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Once upon a time there lived in Burma, a flower-eating ogress called Me Wunna. She roamed the forested slopes of Mount Popa, a 1518 m high volcano not far from the holy city of Pagan.

Some two thousand years ago,  a ruler of Pagan, King Thinligyaung, granted refuge to the Mahagiri Nats, brother and sister spirits of the Great Mountain. They made their home on Taung Kalat, a volcanic plug near Mount Popa.

In the 11th century, another ruler, King Anawrahta, liked to send his Indian messenger, Byatta, to the mountain to gather flowers.  

When Anawrahta  learned one day that Byatta had fallen in love with the flower-eating ogress, he had his emissary executed. Me Wunna, on hearing of her lover’s  fate, died of a broken heart.

Both Me Wunna and Byatta were transformed into spirit Nats,  a destiny that awaited many who died under tragic circumstances.  They too went to live on Taung Kalat with the Mahagiri Nats, and the four of them abide there to this day and are the most important and powerful Nats in the whole of of Burma.


All in all there are 36 Nats, with the Buddha sometimes included as the 37th. All of them are depicted in a shrine at the foot of Taung Kalat.


The first sighting of Taung Kalat (which is itself more commonly known as Mount Popa, like its nearby mother mountain), is a dramatic glimpse through the trees. The plug rises 737 metres from the ground. On top,  perched precariously, is a Buddhist monastery.  Snaking up the near vertical slope are 777 steps. 


‘No way,’ I proclaimed as we looked at the view. I was , as you may recall, still somewhat incapacitated by The Incident at Heho. The steps, albeit roofed over, to protect the pilgrims from the searing sun, were clearly beyond my present capability.  Besides which, an acquaintance who had recently visited Burma, had told me that this expedition was the only part of the tour that she disliked. The steps, she declared, were covered with monkey excrement , the climb was daunting and the view from the top was not worth while. So I decided that I’d stay at the bottom along with several other opt-outs in our group. These included the Octogenarians, the Unfit and  the Sensible, to which my somewhat rotund but surprisingly athletic German friends  Margot and Heinz most definitely did not belong.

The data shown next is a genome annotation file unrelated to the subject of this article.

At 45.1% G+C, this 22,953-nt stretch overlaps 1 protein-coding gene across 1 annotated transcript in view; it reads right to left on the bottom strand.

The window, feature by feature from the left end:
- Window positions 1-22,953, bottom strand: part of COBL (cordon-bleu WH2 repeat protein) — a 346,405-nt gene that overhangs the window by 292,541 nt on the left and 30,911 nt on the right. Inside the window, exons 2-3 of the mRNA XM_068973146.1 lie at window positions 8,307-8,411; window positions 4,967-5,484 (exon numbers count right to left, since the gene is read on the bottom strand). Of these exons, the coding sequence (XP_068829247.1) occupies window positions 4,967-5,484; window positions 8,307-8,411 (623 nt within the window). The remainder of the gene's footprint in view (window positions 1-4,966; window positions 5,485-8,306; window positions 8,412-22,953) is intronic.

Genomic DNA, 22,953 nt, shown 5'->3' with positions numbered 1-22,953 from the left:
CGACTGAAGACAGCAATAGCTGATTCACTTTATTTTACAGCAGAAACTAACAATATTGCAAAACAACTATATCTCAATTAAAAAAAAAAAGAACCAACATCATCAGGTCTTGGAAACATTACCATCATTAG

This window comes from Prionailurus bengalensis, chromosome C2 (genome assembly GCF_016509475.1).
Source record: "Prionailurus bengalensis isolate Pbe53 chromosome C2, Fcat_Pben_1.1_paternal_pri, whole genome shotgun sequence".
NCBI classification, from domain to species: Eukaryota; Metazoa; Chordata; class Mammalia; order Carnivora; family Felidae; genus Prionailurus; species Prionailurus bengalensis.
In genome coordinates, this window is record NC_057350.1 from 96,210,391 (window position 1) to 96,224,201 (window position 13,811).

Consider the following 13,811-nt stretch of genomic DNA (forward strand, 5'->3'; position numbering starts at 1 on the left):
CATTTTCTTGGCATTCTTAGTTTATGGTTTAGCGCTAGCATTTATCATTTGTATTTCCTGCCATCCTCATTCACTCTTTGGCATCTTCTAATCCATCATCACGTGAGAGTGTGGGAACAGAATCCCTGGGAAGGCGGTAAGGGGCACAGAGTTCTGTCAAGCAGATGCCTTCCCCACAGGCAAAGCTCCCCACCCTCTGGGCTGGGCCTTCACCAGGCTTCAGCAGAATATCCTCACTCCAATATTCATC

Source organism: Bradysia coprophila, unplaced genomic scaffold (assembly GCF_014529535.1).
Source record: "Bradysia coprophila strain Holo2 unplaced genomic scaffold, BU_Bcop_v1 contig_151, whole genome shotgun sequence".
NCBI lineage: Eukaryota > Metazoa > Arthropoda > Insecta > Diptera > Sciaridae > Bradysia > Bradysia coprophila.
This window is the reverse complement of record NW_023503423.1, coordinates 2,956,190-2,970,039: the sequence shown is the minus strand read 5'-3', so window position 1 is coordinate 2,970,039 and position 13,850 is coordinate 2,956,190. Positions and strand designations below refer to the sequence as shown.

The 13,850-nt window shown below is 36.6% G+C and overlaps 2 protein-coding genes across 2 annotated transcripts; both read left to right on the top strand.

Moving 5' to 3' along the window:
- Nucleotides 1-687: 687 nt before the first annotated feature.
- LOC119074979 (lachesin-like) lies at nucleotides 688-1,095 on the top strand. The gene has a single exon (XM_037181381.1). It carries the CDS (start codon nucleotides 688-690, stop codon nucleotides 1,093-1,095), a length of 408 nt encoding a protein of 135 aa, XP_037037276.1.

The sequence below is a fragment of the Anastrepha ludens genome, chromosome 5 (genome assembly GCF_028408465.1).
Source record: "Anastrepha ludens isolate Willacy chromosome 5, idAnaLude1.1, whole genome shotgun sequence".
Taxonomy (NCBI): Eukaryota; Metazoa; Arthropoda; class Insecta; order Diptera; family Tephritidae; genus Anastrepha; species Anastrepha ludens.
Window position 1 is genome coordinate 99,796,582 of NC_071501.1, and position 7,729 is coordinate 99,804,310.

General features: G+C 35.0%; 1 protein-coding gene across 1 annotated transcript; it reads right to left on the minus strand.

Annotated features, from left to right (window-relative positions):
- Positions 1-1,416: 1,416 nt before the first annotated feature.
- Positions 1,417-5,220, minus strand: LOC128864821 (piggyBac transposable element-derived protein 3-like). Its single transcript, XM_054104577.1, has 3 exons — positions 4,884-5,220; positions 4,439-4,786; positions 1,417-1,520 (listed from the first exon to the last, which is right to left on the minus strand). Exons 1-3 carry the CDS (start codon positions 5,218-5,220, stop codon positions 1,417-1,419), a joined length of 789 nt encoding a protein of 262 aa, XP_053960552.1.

‘Of course we’re going up,’ they announced as we stood at the foot of the steps and stared heavenwards.  With that, Heinz set off, rapidly disappearing from view. Not bad for a man who’s had a heart bypass.

Margot has a way of getting her way. ‘Just come for the first bit,’ she suggested (it was more of an order). Since she herself has made a remarkable recovery from serious illness, and since I could boast no infirmity except for possible cracked ribs, throbbing knee-bones, sore elbows and extensive bruising, I felt a real cad when I refused. ‘I really can’t,’ I mumbled. ‘I’m in too much pain.’ Quite true but Margot would not take no for an answer.

‘I’ll have to do it all on my own then,’ she said accusingly, giving me a sly, sidelong glance. ‘He’ll be halfway back before I’m at the top.’

She won, of course.  ‘Oh, for goodness sake, I’ll come up the first flight!’

The first few flights were okay because we could keep our shoes on, thus avoiding the monkey business, and there was enough of a plateau between each flight for me to get my breath back and watch the locals picnicking on their way to the top.


At a certain point, shoes had to be handed into lockers and from then on it was a worse experience than walking on hot coals (not that I’ve ever walked on hot coals).  Oh, it wasn’t hot, as the roof covered the whole climb. But it was Trial by Monkey Poo (and Monkey Pee). Granted a small army of mopping men were employed to keep the steps clean, but they were fighting a losing battle. Monkeys everywhere, with not the slightest notion of toilet manners.  You had to keep your eyes fixed firmly on the ground and dance your way upwards between the piles and the puddles.


The occasional plateau gave me a chance to protest (futile!) and to comfort myself by taking in the breathtaking views.


Margot is cunning.  As the steps got more vertical (and dirtier) she somehow managed to trick me into tackling ‘just one more’. Never mind that I ached all over. Never mind that I viewed each new flight with increased dread. Never mind that I had stepped into the deepest puddle of monkey pee on the whole flight. Somehow- don’t ask me how – we both got to the top. 


And suddenly the world was beautiful again. The view of the forested mountains was stunning. The monastery was charming. The sense of achievement could not have been greater if I’d climbed Everest. 



Of course we were the last down – Margot likes to linger and has her own logical defence. ‘Ridiculous, Frau Grimmbacher only allowing forty-five minutes to do this in… her own fault if we’re late – for not giving us enough time.’ She was right, of course, but that’s one of the disadvantages of being on an organised tour. We sauntered up to the bus some 20 minutes late, and tried to ignore the tight-lipped glares that greeted us as we got on. It had been worth every late minute!  

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